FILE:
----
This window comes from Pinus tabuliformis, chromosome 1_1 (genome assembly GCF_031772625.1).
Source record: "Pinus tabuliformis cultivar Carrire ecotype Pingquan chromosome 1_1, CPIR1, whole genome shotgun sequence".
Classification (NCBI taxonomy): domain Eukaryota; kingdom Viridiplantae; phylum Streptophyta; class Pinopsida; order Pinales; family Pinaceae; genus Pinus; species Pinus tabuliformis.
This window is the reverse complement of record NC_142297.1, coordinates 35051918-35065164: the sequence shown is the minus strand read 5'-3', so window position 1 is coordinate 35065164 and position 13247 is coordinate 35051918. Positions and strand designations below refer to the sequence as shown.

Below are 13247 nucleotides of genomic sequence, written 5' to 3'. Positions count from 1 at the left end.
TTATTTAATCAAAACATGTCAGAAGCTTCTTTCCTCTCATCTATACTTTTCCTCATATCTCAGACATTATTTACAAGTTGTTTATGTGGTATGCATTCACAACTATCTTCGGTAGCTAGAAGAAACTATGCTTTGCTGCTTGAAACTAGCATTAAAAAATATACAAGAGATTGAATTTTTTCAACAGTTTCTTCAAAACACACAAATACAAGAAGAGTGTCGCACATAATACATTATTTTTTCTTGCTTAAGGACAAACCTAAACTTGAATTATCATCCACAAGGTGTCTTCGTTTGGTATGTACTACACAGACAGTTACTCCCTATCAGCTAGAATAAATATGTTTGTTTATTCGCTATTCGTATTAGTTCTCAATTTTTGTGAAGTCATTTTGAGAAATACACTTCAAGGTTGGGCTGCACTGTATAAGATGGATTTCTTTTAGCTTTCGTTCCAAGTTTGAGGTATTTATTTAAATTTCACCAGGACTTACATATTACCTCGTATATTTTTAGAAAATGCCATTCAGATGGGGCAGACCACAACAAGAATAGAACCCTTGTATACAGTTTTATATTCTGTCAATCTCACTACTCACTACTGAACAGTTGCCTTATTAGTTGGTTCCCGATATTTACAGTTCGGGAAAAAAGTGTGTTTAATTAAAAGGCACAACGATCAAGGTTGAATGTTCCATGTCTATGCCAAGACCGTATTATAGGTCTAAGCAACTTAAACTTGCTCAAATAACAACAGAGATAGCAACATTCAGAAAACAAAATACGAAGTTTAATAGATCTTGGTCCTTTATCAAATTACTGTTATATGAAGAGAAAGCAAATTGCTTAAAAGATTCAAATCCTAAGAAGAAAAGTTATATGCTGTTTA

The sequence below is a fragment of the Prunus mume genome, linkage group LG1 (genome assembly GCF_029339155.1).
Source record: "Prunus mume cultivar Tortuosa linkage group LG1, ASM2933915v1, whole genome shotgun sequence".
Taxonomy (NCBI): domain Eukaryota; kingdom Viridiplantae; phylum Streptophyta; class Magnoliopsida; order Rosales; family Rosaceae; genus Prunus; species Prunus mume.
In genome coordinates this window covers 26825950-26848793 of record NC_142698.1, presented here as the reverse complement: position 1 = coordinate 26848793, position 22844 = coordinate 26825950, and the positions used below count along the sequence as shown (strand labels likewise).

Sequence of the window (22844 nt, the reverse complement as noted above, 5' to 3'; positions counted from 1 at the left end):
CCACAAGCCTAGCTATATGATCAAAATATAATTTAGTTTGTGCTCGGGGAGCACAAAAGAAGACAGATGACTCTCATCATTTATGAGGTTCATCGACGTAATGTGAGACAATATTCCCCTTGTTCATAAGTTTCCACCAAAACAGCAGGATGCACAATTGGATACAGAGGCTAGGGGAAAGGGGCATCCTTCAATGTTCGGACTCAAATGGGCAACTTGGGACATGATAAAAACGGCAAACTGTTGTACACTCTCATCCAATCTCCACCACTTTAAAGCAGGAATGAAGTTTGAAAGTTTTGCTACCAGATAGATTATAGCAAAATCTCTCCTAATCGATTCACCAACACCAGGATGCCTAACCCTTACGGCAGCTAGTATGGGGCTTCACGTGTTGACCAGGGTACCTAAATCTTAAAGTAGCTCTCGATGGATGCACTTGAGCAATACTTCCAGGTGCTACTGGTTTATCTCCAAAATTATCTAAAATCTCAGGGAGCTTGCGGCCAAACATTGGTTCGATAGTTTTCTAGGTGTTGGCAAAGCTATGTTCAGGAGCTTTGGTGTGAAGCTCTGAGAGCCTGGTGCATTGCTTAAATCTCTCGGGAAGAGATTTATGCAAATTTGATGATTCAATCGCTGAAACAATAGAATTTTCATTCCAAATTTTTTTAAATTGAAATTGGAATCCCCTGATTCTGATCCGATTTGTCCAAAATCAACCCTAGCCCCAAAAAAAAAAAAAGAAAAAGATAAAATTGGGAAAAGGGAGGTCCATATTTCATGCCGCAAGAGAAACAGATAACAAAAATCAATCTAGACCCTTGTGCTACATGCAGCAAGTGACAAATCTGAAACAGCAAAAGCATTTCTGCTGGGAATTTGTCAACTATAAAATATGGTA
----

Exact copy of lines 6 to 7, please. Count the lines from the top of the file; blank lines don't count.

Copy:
TTATTTAATCAAAACATGTCAGAAGCTTCTTTCCTCTCATCTATACTTTTCCTCATATCTCAGACATTATTTACAAGTTGTTTATGTGGTATGCATTCACAACTATCTTCGGTAGCTAGAAGAAACTATGCTTTGCTGCTTGAAACTAGCATTAAAAAATATACAAGAGATTGAATTTTTTCAACAGTTTCTTCAAAACACACAAATACAAGAAGAGTGTCGCACATAATACATTATTTTTTCTTGCTTAAGGACAAACCTAAACTTGAATTATCATCCACAAGGTGTCTTCGTTTGGTATGTACTACACAGACAGTTACTCCCTATCAGCTAGAATAAATATGTTTGTTTATTCGCTATTCGTATTAGTTCTCAATTTTTGTGAAGTCATTTTGAGAAATACACTTCAAGGTTGGGCTGCACTGTATAAGATGGATTTCTTTTAGCTTTCGTTCCAAGTTTGAGGTATTTATTTAAATTTCACCAGGACTTACATATTACCTCGTATATTTTTAGAAAATGCCATTCAGATGGGGCAGACCACAACAAGAATAGAACCCTTGTATACAGTTTTATATTCTGTCAATCTCACTACTCACTACTGAACAGTTGCCTTATTAGTTGGTTCCCGATATTTACAGTTCGGGAAAAAAGTGTGTTTAATTAAAAGGCACAACGATCAAGGTTGAATGTTCCATGTCTATGCCAAGACCGTATTATAGGTCTAAGCAACTTAAACTTGCTCAAATAACAACAGAGATAGCAACATTCAGAAAACAAAATACGAAGTTTAATAGATCTTGGTCCTTTATCAAATTACTGTTATATGAAGAGAAAGCAAATTGCTTAAAAGATTCAAATCCTAAGAAGAAAAGTTATATGCTGTTTA

The sequence below is a fragment of the Prunus mume genome, linkage group LG1 (genome assembly GCF_029339155.1).